The ultimate goal of immunotherapy in multiple sclerosis (MS) is to find immunologically specific, relatively non-toxic forms of therapy. Currently available immunomodulatory therapies have demonstrated the ability to modify disease outcomes in patients with relapsing remitting disease. Our understanding of the immunopathogenesis of MS implicates T cell activation as an important step in the pathogenesis of this disease. The CD40-CD40L pathway of T cell co-stimulation plays a role in the pathogenesis of experimental autoimmune encephalomyelitis (EAE) the animal model of MS. Furthermore, CD40 was found in MS brain and evidence for the involvement of this co-stimulatory pathway in MS pathogenesis is accumulating. Treatment of animals with anti-CD40L suppresses EAE. initial safety studies in humans with anti-CD40L showed that this treatment could safely be administered to patients. Thus, our primary objective in this study is to evaluate in a pilot study two doses of anti-CD40L therapy versus placebo in patients with MS. Safety will be initially investigated in 5 individual patients who are treated with a single dose of anti-CD40L and evaluated by clinical and MRI criteria as well as safety blood tests. Dose requirements will be investigated in a randomized double-blind placebo controlled 2 dose study. The outcome measures will be progression on clinical disease scales, number of relapses, and time to sustained progression. Secondary outcome measures will include T2 lesion volume on MRI and number of GD enhancing lesions.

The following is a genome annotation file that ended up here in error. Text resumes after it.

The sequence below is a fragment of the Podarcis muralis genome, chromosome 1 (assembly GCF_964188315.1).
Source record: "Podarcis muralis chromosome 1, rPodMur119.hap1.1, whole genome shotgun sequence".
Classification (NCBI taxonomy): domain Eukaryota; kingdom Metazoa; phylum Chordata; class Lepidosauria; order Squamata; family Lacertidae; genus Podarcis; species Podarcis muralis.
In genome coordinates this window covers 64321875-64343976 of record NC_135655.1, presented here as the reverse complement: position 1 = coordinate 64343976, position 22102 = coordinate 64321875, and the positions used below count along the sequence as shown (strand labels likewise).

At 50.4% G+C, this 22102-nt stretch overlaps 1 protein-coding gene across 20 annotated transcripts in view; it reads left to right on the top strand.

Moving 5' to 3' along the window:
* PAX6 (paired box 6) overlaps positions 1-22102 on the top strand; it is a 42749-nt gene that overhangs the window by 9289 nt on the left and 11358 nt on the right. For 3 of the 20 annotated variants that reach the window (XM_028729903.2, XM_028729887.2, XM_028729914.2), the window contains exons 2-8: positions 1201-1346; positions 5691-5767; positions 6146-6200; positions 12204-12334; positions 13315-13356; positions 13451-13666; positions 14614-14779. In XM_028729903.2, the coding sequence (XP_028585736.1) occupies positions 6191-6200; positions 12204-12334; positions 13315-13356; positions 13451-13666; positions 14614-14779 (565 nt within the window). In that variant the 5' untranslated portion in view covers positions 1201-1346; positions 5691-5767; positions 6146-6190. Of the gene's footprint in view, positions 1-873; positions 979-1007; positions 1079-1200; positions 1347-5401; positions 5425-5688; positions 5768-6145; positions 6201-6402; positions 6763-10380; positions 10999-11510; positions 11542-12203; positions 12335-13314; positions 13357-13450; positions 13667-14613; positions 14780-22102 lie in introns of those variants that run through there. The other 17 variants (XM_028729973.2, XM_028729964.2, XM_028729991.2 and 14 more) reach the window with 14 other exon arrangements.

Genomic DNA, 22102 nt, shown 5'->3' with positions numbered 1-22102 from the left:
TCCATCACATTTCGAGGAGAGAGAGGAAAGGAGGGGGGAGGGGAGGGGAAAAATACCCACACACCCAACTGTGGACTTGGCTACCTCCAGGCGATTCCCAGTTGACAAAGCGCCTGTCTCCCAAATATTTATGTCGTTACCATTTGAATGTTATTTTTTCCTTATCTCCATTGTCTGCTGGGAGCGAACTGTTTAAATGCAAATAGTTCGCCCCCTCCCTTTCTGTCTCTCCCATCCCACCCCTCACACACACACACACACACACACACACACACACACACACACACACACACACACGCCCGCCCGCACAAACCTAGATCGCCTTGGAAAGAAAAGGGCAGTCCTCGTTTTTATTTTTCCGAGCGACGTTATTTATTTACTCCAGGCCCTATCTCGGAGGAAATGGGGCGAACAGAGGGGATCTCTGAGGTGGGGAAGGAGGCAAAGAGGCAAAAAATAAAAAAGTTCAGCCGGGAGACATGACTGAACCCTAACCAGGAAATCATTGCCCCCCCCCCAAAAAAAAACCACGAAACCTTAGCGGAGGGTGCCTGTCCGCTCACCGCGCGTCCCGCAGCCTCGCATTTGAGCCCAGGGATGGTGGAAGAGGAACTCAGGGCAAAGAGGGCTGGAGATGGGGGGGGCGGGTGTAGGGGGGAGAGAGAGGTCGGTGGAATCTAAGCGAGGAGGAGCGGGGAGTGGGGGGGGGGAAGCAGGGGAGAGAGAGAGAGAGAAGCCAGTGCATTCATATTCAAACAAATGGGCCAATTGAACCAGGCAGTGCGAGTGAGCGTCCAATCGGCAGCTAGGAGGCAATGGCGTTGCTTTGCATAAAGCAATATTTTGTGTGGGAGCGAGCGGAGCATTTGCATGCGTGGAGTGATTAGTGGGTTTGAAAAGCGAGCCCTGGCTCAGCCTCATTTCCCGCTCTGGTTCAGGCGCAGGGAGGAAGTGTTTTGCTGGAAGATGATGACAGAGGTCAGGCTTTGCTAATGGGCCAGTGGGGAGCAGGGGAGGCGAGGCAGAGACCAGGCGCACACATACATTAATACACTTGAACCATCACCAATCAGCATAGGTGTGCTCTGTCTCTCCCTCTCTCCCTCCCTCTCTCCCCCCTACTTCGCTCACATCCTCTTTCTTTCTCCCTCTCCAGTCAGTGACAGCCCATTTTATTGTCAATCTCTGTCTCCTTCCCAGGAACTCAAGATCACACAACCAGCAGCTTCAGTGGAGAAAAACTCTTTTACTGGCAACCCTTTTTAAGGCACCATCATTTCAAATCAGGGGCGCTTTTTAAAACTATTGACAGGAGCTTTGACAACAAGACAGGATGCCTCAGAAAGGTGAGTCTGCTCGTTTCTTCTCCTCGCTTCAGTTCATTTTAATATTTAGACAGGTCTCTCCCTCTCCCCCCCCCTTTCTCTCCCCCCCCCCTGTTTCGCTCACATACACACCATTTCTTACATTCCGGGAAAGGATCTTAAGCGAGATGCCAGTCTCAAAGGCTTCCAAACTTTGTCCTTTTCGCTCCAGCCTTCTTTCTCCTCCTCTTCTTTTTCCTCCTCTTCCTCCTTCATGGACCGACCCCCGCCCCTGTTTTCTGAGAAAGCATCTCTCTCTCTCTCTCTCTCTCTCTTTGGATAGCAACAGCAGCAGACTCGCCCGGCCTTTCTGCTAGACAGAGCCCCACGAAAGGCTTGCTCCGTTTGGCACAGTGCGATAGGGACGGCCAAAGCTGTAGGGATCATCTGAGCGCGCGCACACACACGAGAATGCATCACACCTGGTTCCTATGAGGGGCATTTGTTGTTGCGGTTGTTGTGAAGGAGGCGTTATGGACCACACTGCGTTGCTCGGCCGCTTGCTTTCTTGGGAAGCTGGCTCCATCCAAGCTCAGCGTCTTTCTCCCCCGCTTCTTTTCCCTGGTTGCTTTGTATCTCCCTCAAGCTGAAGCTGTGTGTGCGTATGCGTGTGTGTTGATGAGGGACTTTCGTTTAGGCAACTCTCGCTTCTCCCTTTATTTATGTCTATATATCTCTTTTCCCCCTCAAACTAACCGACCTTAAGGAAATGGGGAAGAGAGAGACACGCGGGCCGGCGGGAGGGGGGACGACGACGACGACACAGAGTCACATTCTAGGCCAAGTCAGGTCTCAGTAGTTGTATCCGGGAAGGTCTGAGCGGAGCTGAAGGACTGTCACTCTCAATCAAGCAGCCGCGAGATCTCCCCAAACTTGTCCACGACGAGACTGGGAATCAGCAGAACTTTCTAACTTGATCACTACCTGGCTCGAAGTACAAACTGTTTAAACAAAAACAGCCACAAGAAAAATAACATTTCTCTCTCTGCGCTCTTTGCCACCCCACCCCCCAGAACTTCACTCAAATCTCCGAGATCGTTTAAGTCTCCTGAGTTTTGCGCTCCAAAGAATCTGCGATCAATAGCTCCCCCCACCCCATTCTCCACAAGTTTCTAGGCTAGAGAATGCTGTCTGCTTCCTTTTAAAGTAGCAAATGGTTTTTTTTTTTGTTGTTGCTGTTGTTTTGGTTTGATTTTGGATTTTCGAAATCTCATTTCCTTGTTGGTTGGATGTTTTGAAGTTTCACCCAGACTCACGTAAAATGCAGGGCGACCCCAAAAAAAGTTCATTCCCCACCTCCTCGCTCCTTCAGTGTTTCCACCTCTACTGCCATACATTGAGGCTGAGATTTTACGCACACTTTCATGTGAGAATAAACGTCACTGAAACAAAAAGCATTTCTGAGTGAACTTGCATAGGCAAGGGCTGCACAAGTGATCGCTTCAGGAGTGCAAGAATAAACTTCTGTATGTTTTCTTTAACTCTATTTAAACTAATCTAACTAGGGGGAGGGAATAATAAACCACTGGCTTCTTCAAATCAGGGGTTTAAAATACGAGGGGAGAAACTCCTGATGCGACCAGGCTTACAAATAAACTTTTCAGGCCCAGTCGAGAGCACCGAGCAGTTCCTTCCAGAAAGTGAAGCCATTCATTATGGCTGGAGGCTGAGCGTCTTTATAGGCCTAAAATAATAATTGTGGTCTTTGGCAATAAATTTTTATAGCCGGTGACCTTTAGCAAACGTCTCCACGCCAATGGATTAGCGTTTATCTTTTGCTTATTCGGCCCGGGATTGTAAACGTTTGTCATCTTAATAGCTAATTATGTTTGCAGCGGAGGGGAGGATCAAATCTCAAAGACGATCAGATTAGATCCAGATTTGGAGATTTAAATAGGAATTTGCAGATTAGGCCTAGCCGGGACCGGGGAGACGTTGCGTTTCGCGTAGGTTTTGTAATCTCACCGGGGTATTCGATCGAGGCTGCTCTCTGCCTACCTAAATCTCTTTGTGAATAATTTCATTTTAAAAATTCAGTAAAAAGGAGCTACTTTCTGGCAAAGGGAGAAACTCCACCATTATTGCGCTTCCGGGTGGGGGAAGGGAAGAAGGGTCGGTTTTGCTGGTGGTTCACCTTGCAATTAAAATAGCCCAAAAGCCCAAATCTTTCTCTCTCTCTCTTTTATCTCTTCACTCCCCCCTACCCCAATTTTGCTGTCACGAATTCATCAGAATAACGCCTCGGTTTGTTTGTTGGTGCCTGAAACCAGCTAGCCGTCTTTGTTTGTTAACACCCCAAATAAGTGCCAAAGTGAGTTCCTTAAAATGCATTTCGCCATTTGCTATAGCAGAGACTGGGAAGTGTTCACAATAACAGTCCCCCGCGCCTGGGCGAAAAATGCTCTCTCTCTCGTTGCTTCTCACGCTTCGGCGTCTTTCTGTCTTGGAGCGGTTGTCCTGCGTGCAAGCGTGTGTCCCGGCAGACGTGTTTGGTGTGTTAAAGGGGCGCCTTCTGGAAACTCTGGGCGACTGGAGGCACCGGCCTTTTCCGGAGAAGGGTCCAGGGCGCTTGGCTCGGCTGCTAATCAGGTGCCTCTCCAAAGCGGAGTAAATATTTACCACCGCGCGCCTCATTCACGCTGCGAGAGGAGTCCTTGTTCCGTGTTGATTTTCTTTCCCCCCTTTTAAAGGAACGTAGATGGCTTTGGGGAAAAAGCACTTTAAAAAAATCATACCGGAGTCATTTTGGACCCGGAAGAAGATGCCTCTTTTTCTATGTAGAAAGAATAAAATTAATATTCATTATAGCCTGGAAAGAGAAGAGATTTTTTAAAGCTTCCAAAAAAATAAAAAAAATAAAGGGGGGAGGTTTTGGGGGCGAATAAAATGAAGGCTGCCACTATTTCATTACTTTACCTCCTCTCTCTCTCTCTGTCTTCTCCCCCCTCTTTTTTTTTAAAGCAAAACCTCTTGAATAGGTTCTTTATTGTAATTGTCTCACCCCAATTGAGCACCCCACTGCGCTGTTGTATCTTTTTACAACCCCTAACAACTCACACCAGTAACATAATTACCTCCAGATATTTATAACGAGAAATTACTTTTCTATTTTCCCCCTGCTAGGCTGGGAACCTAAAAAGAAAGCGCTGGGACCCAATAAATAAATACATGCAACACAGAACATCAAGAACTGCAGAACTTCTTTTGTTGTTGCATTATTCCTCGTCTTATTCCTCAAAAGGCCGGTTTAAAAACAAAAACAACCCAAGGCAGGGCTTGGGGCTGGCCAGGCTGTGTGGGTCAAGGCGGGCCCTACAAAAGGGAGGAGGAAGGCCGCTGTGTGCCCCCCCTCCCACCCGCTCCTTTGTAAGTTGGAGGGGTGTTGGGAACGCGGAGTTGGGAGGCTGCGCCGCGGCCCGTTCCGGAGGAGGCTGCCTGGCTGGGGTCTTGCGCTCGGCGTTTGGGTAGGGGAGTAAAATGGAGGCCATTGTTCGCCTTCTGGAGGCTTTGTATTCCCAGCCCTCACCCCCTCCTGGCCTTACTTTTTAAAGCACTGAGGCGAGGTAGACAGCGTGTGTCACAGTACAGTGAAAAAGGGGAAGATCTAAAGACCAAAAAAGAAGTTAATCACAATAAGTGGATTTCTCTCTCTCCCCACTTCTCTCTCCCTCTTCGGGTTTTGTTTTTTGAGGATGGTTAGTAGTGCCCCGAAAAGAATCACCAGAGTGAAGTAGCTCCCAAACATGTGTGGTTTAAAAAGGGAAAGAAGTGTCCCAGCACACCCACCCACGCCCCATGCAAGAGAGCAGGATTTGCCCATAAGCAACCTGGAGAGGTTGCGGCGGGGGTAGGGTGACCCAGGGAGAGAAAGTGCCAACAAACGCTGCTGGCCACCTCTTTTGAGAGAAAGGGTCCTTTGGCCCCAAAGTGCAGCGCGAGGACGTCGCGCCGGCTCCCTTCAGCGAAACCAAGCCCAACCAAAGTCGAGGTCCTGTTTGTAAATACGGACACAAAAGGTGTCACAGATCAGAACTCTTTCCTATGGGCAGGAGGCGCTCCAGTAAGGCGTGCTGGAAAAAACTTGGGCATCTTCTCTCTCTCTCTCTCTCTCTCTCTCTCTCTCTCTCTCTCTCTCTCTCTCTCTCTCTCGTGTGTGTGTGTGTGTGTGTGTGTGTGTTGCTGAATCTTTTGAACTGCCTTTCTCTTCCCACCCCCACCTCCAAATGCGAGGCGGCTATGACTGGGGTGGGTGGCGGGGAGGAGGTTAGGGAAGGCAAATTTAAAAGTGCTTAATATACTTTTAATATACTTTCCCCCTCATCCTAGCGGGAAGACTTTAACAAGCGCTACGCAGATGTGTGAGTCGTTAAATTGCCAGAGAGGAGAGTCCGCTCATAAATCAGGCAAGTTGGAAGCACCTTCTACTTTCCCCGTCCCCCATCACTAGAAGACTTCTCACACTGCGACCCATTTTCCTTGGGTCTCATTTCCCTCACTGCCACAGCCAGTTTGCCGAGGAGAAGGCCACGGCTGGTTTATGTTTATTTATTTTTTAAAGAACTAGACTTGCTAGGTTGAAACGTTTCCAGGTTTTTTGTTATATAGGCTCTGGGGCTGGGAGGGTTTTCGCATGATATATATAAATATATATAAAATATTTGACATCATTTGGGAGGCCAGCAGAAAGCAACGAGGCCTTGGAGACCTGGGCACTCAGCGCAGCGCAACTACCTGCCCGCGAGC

National Institute of Health (NIH)
National Institute of Allergy and Infectious Diseases (NIAID)
Research Program--Cooperative Agreements (U19)
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Special Emphasis Panel (ZAI1-EWS-I (S1))
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Brigham and Women's Hospital
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